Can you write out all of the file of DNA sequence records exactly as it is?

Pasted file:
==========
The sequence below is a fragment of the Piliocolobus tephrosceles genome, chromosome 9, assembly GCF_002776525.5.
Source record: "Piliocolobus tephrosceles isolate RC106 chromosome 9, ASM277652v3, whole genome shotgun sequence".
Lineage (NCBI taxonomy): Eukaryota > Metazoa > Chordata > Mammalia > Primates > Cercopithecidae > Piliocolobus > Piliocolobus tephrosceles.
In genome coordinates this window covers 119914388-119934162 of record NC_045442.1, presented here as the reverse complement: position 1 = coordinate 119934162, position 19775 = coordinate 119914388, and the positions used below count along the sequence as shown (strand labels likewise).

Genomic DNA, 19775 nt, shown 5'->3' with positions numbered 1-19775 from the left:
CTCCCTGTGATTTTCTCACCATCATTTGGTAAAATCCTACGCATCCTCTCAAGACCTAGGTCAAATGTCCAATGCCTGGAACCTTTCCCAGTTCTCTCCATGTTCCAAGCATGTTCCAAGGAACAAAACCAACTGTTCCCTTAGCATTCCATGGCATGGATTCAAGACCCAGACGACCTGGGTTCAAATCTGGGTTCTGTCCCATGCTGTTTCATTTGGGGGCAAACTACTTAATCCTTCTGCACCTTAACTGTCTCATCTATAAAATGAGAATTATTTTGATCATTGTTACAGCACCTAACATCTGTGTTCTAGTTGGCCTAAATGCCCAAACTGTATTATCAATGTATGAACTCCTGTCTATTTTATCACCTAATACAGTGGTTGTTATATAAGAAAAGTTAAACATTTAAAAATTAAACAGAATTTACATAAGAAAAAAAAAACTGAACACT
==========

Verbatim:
The sequence below is a fragment of the Piliocolobus tephrosceles genome, chromosome 9, assembly GCF_002776525.5.
Source record: "Piliocolobus tephrosceles isolate RC106 chromosome 9, ASM277652v3, whole genome shotgun sequence".
Lineage (NCBI taxonomy): Eukaryota > Metazoa > Chordata > Mammalia > Primates > Cercopithecidae > Piliocolobus > Piliocolobus tephrosceles.
In genome coordinates this window covers 119914388-119934162 of record NC_045442.1, presented here as the reverse complement: position 1 = coordinate 119934162, position 19775 = coordinate 119914388, and the positions used below count along the sequence as shown (strand labels likewise).

Genomic DNA, 19775 nt, shown 5'->3' with positions numbered 1-19775 from the left:
CTCCCTGTGATTTTCTCACCATCATTTGGTAAAATCCTACGCATCCTCTCAAGACCTAGGTCAAATGTCCAATGCCTGGAACCTTTCCCAGTTCTCTCCATGTTCCAAGCATGTTCCAAGGAACAAAACCAACTGTTCCCTTAGCATTCCATGGCATGGATTCAAGACCCAGACGACCTGGGTTCAAATCTGGGTTCTGTCCCATGCTGTTTCATTTGGGGGCAAACTACTTAATCCTTCTGCACCTTAACTGTCTCATCTATAAAATGAGAATTATTTTGATCATTGTTACAGCACCTAACATCTGTGTTCTAGTTGGCCTAAATGCCCAAACTGTATTATCAATGTATGAACTCCTGTCTATTTTATCACCTAATACAGTGGTTGTTATATAAGAAAAGTTAAACATTTAAAAATTAAACAGAATTTACATAAGAAAAAAAAAACTGAACACT